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Correlation of MRI and arthroscopic findings with clinical outcome in temporomandibular joint disorders: a retrospective cohort study



Arthroscopy is a minimally invasive diagnostic tool and treatment strategy in patients suffering from temporomandibular disorders (TMD) when conservative treatment fails. This study aimed to find specific variables on pre-operative MRI or during arthroscopy that could predict success of arthroscopic lysis and lavage.


This retrospective analysis compared pre-operative maximum interincisal opening (MIO), pain and main complaint (pain, limited MIO or joint sounds) with results at short-term and medium-term follow-up (ST and MT respectively). Different variables scored on MRI or arthroscopy were used to make a stepwise regression model, subsequently a combined analysis was conducted using variables from both MRI and arthroscopy.


A total of 47 patients (50 joints) met the inclusion criteria. The main complaint improved by 62 and 53% at ST and MT respectively. The absolute or probable absence of a crumpled disc scored on MRI predicted success at ST and MT (p = 0.0112 and p = 0.0054), and remained significant at MT in the combined analysis (p = 0.0078). Arthroscopic findings of degenerative joint disease predicted success at ST (p = 0.0178), absolute or probable absence of discal reduction scored during arthroscopy significantly predicted success in the combined analysis at ST (p = 0.0474).


To improve selection criteria for patients undergoing an arthroscopic lysis and lavage of the TMJ, future research might focus on variables visualized on MRI. Although more research is needed, disc shape and in particular the absolute or probable absence of a crumpled disc might be used as predictive variable for success.

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Temporomandibular disorders (TMD) are a heterogeneous group of conditions involving the temporomandibular joint (TMJ) and associated structures. Patients suffering from TMD most often present with pain, limited mouth opening and joint sounds [1, 2]. The prevalence of TMD is highest in young and middle-aged women (20–50 years), female-to-male ratio ranges from 3:1 to 9:1. Women also seek treatment three times more often than men [2,3,4]. Approximately 85 to 90% of patients benefit from non-invasive treatment such as reduction of joint loading by education, occlusal splints, NSAIDs or other pharmacological strategies. Generally, non-surgical treatment needs to be continued for at least three to six months before more invasive therapies such as arthrocentesis or arthroscopy are considered [1, 2].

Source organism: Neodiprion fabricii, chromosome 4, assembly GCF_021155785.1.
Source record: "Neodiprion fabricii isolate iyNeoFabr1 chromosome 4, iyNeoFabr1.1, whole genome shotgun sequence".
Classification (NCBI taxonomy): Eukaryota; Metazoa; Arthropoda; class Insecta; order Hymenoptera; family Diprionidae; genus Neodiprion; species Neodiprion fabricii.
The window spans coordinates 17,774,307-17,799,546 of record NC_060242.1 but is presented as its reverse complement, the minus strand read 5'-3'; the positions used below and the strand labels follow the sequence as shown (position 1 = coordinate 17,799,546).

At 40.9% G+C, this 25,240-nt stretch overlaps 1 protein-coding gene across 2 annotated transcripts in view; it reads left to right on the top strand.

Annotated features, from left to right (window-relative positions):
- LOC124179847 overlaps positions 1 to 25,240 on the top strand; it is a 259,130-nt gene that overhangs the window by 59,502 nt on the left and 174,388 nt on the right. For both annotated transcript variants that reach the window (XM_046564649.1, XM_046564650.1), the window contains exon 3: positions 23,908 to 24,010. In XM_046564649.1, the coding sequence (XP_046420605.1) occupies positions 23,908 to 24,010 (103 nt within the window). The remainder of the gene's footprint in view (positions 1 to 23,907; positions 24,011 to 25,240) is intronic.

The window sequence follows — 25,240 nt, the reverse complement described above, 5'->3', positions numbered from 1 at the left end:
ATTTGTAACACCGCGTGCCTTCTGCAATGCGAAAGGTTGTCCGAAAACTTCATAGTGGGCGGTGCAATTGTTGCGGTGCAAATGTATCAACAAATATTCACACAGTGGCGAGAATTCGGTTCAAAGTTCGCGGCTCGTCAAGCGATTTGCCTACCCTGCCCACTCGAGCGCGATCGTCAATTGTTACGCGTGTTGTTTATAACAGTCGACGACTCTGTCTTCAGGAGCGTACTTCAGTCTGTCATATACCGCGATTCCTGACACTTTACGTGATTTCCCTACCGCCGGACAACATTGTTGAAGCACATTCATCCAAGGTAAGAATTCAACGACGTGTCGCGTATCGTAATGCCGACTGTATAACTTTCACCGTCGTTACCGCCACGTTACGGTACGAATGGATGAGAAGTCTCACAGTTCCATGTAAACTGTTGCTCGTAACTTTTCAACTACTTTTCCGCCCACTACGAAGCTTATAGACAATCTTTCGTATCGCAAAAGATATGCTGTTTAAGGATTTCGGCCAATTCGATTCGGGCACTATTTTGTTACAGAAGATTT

Arthroscopy of the TMJ was first described by Onishi in 1975 [5]. In 1986, Sanders described the arthroscopic lysis and lavage for the treatment of internal derangement with persistent closed lock. The term lysis indicates that adhesions in the superior compartment of the joint are detached. At the same time, intra-articular inflammatory substances are washed out by the lavage [6]. Since then this technique has been used in the management of internal derangements and degenerative joint disease (DJD). Success rates of arthroscopic lysis and lavage in short-term and long-term follow-up studies are on average between 54 and 80% when it comes to pain reduction and increase in mouth opening [7,8,9,10,11,12].

In therapy-resistant cases, additional imaging of the TMJ is often required. MRI is the gold standard to evaluate the soft tissue components of the TMJ and is effective for the detection of early signs of TMJ dysfunction like joint effusion, changes in disc shape and position, and thickening of the anterior or posterior band [13]. While MRI is also reliable for the detection of internal derangement, especially for anterior disc displacement with reduction (ADDwR), the diagnostic accuracy for evaluating the presence of intra-articular adhesions is rather poor [14,15,16].Joint effusion seen on MRI has been examined as a potential predictor for successful arthroscopy in the past but was not associated with better postoperative outcome [17].

Previous research focused mainly on clinical parameters for predicting success of arthroscopy.